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Anxiety-like behavior in invertebrates opens research avenues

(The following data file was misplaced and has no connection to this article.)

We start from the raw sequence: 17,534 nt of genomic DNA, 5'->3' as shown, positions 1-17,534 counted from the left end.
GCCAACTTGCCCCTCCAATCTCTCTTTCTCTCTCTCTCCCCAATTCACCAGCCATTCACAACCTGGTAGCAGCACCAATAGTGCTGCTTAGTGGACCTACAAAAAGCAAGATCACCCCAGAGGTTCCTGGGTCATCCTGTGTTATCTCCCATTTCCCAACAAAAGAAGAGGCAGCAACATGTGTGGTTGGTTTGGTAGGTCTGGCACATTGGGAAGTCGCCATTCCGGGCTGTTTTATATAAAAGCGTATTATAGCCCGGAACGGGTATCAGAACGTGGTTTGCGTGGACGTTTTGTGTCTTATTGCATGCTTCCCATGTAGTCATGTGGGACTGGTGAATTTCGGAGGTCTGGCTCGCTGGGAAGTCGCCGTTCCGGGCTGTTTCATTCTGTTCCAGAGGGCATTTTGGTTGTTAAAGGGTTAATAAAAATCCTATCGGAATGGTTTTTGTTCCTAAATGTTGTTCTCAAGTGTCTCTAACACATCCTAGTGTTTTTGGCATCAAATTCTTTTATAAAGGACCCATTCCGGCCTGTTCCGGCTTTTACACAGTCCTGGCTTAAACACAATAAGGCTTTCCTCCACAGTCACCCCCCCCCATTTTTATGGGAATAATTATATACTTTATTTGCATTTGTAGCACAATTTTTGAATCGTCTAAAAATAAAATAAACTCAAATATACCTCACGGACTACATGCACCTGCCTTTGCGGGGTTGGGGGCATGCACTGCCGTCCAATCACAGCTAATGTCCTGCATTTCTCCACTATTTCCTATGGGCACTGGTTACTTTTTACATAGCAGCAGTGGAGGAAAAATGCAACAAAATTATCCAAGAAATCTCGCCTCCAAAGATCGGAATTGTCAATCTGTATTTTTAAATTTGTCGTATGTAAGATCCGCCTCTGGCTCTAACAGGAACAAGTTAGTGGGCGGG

For the first time, researchers have produced and observed anxiety-like behavior in crayfish, which disappears when a dose of anxiolytic is injected. This work shows that the neuronal mechanisms related to anxiety have been preserved throughout evolution. This analysis of ancestral behavior in a simple animal model opens up new avenues for studying the neuronal bases for this emotion. Anxiety can be defined as a behavioral response to stress, consisting in lasting apprehension of future events.
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